Hawaii judge blocks Trump’s revised travel ban

A federal judge in the US state of Hawaii has halted President Donald Trump’s revised travel ban, ruling that it is unconstitutional.

US District Judge Derrick Watson ruled on Wednesday evening that the state of Hawaii, in its legal challenge to Trump’s executive order, had established that the law could not be enforced, hours before it was due to come into effect.

The judge ruled, citing several comments made by Trump, that the travel ban is, despite the administration’s denials, a Muslim ban. His ruling applies nationwide.

Judge Watson concluded in his ruling that the revised ban is in fact not all that different to the original one. “Based upon the current record available, however, the Court cannot find the actions taken during the interval between revoked Executive Order No. 13,769 and the new Executive Order to be ‘genuine changes in constitutionally significant conditions.’”

The court in Hawaii was the first to rule on several legal challenges against the travel ban, which targets people from six mainly Muslim countries.

Later on Wednesday, decisions were expected from federal courts in Washington state and Maryland.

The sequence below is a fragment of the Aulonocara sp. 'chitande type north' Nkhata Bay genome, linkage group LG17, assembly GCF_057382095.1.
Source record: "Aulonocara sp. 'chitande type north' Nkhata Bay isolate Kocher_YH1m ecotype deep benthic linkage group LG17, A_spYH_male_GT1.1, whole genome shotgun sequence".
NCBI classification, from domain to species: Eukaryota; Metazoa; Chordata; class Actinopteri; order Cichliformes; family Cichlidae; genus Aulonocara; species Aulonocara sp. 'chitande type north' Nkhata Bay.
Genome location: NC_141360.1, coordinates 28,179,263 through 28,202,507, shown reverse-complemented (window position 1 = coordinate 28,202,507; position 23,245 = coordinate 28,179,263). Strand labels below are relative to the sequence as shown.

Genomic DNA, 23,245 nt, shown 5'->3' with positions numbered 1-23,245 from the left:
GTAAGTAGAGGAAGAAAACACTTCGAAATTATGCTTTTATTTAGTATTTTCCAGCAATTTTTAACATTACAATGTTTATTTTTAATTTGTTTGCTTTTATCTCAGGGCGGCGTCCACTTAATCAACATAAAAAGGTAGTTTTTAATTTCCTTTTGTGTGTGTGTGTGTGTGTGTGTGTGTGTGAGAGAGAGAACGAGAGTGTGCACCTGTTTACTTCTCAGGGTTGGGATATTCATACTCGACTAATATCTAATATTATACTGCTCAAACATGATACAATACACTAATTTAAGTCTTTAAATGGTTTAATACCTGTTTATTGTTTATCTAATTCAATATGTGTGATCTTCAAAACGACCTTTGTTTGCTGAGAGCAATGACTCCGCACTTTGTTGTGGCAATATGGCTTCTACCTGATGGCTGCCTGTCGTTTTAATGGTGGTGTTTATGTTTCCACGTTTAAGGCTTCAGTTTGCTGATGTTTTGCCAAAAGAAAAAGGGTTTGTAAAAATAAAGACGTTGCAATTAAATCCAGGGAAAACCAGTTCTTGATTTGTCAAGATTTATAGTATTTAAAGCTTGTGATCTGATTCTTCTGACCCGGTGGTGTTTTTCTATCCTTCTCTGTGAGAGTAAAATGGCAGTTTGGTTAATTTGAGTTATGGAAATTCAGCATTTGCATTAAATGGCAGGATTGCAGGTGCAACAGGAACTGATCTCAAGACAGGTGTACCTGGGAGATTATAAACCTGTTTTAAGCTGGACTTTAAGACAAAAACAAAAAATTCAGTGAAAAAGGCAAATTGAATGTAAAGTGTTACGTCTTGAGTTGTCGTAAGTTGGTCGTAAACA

A day after Trump signed the new executive order on March 6, attorneys for Hawaii filed their proposed revision in federal court, along with a motion asking that it be allowed to proceed.

The revised travel ban changed and replaced the original, more sweeping executive order issued on January 27 that caused chaos and protests at airports and was challenged in more than two dozen lawsuits across the US.

A federal judge in Seattle, Washington, blocked the first order, in a decision upheld by an appeals court in San Francisco, California.

The judge questioned the Trump administration’s use of the September 11, 2001 terror attacks on the US as a justification for the travel ban and said such measures must be “based in fact, as opposed to fiction.”

Trump’s new order maintained a 90-day ban on travel to the US by citizens of Iran, Syria, Libya, Yemen, Somalia and Sudan, but excluded Iraq and applied the restriction only to new visa applicants. It also removed an indefinite ban on Syrian refugees.



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